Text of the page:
Time for a spring tune-up in the pantry and the pants. Here are some food-savvy tips to incorporate into your eating game plan. While strategies abound for fitness and food regimes, there is only one winner in the hunger games, and that’s YOU (when exercise meets healthy food choices on a daily basis.) Sure, you’ve heard it all before, but a spring refresher can’t hurt. And I think you’ll love my Fudgie Babies – they are to die for.

Lose the bite and gain the flavor of healthy cancer-fighting onions in your dishes. Rinsing minced onions in cool water removes the pungency that can overpower other flavors. When onions are chopped, sulfurous compounds are released as the knife slices through cell walls. Washing the sulfur from the cell walls results in a mellow, aromatic flavor.

Cooking healthy is easy with a “less is more” approach. Choose foods in their natural state, cook with olive oil, and add a small amount of sea salt to finish. Do no harm, which means, sear, grill, or sauté foods quickly to retain flavors. Stick with fresh fruits, and vegetables, whole grains and clean proteins. Eschew processed foods.

When ordering out, split an entree with someone (or divide and pack half for another meal) as a matter of routine. This REALLY works!

Most recipes call for too much oil or butter; you can generally cut back to half of the recipe recommendation. Also, using olive oil spray for lightly coating meats and veggies is a healthy trick.

Stuck in the car and dying of hunger? Keep a few “Think Thin” bars in your glove compartment for emergencies. These tasty, high-protein bars are the cleanest, yummiest lifesavers you’ll find in a supermarket.


Fudgie Babies

In a food processor, crush one-half cup of salted almonds; remove, reserve.

To the processor add one-half cup of walnuts and crush. Add one and one-half cups of date pulp; 4-tablespoons of cocoa powder; 1-teaspoon of vanilla; and a pinch of salt and cinnamon. Pulse to combine. Divide dough into two sections; roll dough on pieces of plastic wrap into a plump log shape. Coat the logs with almonds. Seal in wrap and freeze 2 hours. Slice and serve.


Kim Dannies is a graduate of La Varenne Cooking School in France.  She lives in Williston with her husband, Jeff; they have three twenty-something daughters who come and go. For archived Everyday Gourmet columns go to kimdannies.com.


HUB Happenings

Business identity theft website launched

Secretary of State Jim Condos recently announced the development of www.BusinessIDTheft.org, a site designed to serve as a critical resource to help business owners understand and protect their businesses from identity theft.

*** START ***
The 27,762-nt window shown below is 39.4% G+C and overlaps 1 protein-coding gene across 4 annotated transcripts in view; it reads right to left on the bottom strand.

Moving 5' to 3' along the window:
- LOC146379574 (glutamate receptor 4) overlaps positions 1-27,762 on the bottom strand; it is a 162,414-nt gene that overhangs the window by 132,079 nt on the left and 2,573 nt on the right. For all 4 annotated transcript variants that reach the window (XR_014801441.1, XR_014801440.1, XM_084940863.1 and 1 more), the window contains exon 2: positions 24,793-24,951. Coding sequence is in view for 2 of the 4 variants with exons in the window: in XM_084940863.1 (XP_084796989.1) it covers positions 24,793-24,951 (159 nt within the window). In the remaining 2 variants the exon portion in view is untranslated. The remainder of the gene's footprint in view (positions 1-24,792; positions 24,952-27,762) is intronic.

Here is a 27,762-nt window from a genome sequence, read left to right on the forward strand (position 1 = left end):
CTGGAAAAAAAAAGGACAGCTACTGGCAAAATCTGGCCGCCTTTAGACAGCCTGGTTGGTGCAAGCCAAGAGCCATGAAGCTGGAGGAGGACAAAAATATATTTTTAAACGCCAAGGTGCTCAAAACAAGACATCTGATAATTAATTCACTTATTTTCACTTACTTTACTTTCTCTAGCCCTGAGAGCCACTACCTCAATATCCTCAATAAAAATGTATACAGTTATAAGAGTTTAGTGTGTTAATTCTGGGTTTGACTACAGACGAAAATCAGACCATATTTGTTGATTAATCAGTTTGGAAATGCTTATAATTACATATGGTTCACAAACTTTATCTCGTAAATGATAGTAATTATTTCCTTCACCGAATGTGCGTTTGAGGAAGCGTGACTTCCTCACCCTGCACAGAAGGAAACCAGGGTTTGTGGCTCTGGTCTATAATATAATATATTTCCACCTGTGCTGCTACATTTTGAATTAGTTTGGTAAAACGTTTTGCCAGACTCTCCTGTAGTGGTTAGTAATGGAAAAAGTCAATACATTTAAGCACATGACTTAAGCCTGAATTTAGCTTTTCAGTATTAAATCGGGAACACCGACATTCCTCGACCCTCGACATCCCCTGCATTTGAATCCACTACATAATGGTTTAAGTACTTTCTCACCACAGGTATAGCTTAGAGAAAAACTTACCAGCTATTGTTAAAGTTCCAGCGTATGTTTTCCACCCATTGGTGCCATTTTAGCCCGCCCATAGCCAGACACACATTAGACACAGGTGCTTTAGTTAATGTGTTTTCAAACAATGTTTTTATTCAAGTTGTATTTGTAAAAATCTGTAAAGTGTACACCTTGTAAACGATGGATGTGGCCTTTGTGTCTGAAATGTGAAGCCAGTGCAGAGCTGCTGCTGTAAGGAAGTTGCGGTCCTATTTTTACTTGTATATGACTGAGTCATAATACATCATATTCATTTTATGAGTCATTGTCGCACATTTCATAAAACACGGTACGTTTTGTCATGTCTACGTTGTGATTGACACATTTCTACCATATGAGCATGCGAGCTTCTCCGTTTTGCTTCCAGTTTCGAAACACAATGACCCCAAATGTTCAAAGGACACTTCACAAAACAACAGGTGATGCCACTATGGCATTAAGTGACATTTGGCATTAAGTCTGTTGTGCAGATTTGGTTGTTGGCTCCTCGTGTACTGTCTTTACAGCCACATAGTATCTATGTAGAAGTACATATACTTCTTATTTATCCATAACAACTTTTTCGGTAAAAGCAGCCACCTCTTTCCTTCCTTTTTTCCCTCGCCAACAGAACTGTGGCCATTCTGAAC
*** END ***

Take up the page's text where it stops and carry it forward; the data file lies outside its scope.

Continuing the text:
The Identity Theft Protection Association created and launched the website with input from the National Association of Secretaries of State (NASS), which convened a national business identity theft task force in October 2011.

The BusinessIDTheft.org website is the first site dedicated to business identity theft. It provides expert information on the multitude of ways that business identity theft can occur, risk management and prevention information, victim assistance and comprehensive local resources for each U.S. state and territory. Fraud prevention tips and the latest tools for credit protection are also featured.

“Getting good information to the public in an easy-to-understand way is at the heart of catching Business ID theft at the filing level,” said Condos. “This website will be a great resource.”

Blue Cross and Blue Shield of Vermont groups win worksite wellness awards

Blue Cross and Blue Shield of Vermont recently announced that 16 of its employer groups were awarded Worksite Wellness Awards at the 2012 Vermont Governor’s Council on Physical Fitness and Sports Worksite Wellness Conference held on March 28 in Burlington.

The Vermont Governor’s Council on Physical Fitness and Sports gives awards to employer programs that support staff access to physical fitness activities and promote good health at work and beyond. Governor Peter Shumlin and Health Commissioner Dr. Harry Chen presented awards on behalf of the council to 79 employers.

Employer groups who won worksite wellness awards included:

Gold Standard

Chittenden Solid Waste District

Rutland Mental Health Services


Village of Derby Center

Vermont League of Cities and Towns

Heritage Family Credit Union

City of Burlington


Village of Derby Line

Town of Killington

Hickok and Boardman Group Benefits


Engelberth Construction, Inc.


Town of Marshfield

Town of Castleton

Dwight Asset Management

Rising Stars

Howard Center

Central Vermont Medical Center

Digital Future Conference May 8

The e-Vermont Community Broadband Partnership is hosting the Vermont Digital Future Conference on May 8 at Champlain College in Burlington. Vermonters will join digital leaders to set a path that will increase Internet adoption and utilization in the state. The resulting strategies will have a common goal of improving digital literacy, business opportunities, local government practices, innovation in education and connecting communities.

Nicco Mele, known for his pioneering use of technology during Governor Howard Dean’s presidential campaign, will be the keynote speaker.

For more information, contact Joanna Cummings, Conference Coordinator, at joanna@snellingcenter.org or call 802-859-3090.

DRM attorneys recognized by Chambers USA

David J. Sylvester

David J. Sylvester and Bruce C. Palmer are new this year to the roster of 22 attorneys at the law firm Downs Rachlin Martin PLLC who are recognized in Chambers USA 2012: America’s Leading Lawyers for Business.